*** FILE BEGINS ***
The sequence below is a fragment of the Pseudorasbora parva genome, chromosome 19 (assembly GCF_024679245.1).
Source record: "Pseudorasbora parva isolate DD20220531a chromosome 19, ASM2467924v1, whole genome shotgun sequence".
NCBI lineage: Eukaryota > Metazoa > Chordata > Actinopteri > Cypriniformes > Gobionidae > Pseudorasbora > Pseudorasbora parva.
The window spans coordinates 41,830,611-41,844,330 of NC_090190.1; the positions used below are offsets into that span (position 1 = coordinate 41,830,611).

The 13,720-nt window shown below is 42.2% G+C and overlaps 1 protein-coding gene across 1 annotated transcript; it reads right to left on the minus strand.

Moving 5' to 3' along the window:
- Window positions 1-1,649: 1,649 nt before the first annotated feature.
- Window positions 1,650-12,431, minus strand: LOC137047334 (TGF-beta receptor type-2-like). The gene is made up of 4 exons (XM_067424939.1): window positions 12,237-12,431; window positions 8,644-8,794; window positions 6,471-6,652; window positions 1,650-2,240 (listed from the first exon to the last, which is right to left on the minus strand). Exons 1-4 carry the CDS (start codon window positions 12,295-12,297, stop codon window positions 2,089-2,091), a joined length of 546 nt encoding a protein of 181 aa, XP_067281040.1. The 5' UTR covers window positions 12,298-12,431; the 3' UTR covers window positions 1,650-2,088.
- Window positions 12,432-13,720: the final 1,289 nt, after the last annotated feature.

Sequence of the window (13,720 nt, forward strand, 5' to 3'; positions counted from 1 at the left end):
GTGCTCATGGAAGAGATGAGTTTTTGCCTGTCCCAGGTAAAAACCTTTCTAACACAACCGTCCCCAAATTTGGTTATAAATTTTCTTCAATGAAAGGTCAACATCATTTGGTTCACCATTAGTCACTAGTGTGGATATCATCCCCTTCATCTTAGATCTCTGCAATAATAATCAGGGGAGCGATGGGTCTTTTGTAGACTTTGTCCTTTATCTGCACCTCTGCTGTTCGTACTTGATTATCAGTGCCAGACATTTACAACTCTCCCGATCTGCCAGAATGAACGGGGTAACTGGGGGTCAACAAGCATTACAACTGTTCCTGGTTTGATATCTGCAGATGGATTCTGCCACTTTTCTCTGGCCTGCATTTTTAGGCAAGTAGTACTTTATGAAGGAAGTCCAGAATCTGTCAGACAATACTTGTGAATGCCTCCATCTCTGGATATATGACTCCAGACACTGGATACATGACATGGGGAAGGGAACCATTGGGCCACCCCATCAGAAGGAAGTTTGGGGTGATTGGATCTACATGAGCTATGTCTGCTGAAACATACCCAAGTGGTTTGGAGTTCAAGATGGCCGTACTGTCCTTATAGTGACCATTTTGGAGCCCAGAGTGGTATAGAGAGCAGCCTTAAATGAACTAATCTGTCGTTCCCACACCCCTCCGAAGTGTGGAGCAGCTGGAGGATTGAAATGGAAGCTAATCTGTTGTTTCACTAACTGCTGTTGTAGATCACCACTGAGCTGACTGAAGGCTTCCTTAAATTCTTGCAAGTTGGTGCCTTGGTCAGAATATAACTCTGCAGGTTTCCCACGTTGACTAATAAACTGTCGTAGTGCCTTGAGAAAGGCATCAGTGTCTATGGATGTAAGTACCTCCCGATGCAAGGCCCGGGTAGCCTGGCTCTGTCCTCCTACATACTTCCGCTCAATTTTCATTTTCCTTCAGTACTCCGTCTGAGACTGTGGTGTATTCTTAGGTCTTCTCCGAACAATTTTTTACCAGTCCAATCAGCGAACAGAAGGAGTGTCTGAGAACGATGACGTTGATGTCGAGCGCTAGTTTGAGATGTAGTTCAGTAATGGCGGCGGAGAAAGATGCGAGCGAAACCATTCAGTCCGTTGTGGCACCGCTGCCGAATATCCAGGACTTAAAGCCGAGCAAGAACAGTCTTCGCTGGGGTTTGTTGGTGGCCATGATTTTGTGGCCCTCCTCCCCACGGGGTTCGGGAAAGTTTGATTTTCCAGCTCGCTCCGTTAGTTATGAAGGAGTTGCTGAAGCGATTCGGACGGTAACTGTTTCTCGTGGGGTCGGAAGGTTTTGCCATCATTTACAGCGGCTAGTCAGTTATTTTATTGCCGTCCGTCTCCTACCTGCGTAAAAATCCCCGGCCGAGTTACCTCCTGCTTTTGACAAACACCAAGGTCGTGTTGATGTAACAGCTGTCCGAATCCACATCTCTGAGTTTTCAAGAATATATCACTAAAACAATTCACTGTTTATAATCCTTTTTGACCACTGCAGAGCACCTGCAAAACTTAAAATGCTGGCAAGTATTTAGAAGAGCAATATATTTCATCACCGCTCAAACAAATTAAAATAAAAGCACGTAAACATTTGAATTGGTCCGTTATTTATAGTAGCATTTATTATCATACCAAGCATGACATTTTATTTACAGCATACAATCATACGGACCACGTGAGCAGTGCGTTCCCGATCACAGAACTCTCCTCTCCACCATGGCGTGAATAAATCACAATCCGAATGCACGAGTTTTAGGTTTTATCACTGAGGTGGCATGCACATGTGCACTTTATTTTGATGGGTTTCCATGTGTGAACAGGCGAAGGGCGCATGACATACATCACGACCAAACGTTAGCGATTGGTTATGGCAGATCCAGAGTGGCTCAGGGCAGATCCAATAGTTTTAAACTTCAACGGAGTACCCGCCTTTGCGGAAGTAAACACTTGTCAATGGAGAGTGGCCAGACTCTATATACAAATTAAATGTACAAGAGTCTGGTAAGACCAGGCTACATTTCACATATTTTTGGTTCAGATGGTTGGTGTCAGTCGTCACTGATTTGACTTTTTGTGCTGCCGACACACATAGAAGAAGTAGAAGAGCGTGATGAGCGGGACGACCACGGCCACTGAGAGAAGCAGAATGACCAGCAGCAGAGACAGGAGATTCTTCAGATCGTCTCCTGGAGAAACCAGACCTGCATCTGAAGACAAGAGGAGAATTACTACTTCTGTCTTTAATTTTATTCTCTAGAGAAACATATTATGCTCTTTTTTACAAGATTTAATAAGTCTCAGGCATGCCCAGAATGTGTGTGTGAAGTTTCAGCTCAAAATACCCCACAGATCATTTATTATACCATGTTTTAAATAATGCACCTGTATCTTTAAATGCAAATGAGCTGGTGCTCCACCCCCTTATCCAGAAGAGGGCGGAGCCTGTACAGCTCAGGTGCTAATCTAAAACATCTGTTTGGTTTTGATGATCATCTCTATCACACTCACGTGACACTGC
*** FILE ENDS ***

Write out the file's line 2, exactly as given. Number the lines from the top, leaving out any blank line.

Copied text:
Source record: "Pseudorasbora parva isolate DD20220531a chromosome 19, ASM2467924v1, whole genome shotgun sequence".